People keep asking me if Genesis is still a good theme for WordPress.
- Is Genesis still a good theme/framework for WordPress?
- Do you still recommend Genesis?
- Why do you recommend it? It hasn’t added any features lately!
Yes…Genesis is STILL a
good great theme/framework for WordPress. And here’s why it’s STILL the #1 theme framework for WordPress…
Genesis Framework Facts
- Genesis is still the #1 most popular theme for WordPress.
- Genesis is still the #1 most popular theme among top developers.
- Genesis is still the #1 most popular theme among the biggest WordPress sites.
Genesis is the BEST-CODED
The code is clean, configurable, and complete!
Pick up any other WordPress theme out there and most likely, it’s either:
- Super clean and lightweight but it isn’t “complete” and requires extra plugins to do basic things. Sometimes needs extra plugins to work with other plugins, hahaha!
- OR maybe it’s “complete” and has tons of features but it’s bloated as hell.
- OR maybe it’s clean and complete but it isn’t easily customizable into different layouts and different functions. The list goes on and on.
Genesis strikes a nice balance for me. It is FAST and complete.
Genesis was built for developers and people-who-know-what-they’re-doing. Originally, it was built as a prime competitor to the old Thesis theme (the old SEO/performance champion). To beat them, Genesis had to code so beautifully as to gain the respect and support of developers. At the time, many developers were using a mix of different frameworks or just coding their own (very tedious), and the market was wide open for a unified framework.
Genesis answered beautifully and with a few years, quickly overtook Thesis as more and more of the most popular WordPress sites switched over to Genesis.
Genesis is the BEST-SUPPORTED
It’s well-supported by the official Genesis team and even better, massively-supported by the Genesis community around the world. Genesis framework has been around for almost 10 years now? And every legit developer has worked with it at some point and very comfortable with it.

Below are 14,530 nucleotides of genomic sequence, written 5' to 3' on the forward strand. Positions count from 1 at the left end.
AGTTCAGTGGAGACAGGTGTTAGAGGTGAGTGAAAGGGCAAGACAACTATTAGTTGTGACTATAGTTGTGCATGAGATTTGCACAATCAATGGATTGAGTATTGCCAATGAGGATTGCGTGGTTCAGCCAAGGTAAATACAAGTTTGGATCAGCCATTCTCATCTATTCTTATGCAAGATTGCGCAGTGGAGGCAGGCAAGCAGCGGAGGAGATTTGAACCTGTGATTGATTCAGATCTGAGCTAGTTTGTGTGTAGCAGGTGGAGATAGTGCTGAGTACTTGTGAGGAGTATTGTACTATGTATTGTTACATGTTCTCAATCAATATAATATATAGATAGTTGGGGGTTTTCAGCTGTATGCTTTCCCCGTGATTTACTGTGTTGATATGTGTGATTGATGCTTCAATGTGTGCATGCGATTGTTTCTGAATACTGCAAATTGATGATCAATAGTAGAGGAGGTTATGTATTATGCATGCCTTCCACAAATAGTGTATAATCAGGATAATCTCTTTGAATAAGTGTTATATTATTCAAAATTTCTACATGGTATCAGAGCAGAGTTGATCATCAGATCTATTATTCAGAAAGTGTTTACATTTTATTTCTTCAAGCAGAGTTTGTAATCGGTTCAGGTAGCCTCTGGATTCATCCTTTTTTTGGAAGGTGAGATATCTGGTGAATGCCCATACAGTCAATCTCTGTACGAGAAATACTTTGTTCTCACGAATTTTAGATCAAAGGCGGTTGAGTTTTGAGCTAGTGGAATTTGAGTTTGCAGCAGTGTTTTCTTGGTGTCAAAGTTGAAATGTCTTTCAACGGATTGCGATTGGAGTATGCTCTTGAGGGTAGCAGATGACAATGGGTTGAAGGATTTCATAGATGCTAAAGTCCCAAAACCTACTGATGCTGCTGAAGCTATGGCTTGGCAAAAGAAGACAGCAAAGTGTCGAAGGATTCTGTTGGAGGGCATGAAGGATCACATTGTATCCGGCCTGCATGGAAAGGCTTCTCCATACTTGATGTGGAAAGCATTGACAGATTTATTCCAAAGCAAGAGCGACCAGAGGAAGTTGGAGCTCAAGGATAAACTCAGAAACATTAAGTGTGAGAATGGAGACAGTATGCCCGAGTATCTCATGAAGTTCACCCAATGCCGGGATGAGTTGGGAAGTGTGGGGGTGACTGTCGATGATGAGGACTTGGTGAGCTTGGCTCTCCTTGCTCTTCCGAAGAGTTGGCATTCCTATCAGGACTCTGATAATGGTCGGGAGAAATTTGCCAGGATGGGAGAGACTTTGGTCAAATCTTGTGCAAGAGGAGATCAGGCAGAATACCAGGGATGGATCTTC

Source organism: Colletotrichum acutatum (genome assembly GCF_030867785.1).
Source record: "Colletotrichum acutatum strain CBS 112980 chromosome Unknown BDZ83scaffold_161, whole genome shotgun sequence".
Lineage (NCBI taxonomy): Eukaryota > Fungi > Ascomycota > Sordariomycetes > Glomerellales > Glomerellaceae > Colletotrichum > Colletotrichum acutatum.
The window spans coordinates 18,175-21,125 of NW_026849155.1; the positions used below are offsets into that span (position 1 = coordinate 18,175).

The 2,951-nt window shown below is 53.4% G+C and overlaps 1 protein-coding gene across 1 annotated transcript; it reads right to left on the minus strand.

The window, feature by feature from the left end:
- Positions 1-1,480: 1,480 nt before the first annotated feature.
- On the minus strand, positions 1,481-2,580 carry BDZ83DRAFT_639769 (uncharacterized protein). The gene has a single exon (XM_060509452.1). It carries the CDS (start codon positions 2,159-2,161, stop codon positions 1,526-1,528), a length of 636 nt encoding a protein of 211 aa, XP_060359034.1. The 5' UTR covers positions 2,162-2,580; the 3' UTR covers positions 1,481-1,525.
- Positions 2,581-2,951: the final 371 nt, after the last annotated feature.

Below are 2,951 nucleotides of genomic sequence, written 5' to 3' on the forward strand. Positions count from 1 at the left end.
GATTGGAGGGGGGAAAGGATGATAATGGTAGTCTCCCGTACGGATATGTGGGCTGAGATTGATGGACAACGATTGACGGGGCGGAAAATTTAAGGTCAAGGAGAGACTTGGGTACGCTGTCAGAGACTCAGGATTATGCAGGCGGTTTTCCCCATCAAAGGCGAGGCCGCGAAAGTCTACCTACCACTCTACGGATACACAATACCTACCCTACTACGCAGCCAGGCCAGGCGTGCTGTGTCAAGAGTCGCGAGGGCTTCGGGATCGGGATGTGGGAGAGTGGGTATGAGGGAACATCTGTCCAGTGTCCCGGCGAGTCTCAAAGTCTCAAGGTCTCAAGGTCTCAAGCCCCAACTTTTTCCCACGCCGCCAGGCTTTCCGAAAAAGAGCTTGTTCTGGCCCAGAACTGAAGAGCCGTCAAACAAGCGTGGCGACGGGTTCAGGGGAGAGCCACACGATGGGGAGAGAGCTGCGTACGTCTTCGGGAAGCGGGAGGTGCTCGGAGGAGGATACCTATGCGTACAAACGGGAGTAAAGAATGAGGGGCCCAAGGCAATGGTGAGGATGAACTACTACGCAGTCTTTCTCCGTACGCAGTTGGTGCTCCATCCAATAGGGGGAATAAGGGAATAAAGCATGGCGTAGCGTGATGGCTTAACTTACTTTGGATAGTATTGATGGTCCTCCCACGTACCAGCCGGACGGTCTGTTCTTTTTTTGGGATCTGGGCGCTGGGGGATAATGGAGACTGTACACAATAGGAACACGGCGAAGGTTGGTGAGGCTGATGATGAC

At any given moment, you could easily find a contractor who knows how to work with it. The same cannot be said for all these new up-and-coming themes on the market. You think AVADA has good support? Try asking them tough questions. Try searching for legit developers out there who will gladly work with it or even recommend it…it’s damn near impossible to find.
I will always recommend people to use themes/frameworks that developers like! It’ll be cheaper to build with and cheaper to fix later on. Go with some popular theme made for noobs and it’s likely coded in a much messier way and will be much more difficult to fix. Think about the long run!
- Fewer bugs (almost none, actually).
- Stricter demands. Genesis wouldn’t dare leave their respected community hanging.
- Many solutions provided by talented developers.
Genesis is STILL AHEAD of any other theme/framework
This right here is tough to explain. What areas are Genesis ahead in? Just mature framework code for me. It’s been around longer and more compatible with everything.
It’s compatible with WordPress, WooCommerce, and many other popular extensions. Has decent SEO and accessibility built into it. It works wonderfully as a theme/framework and also has many 3rd-party plugins.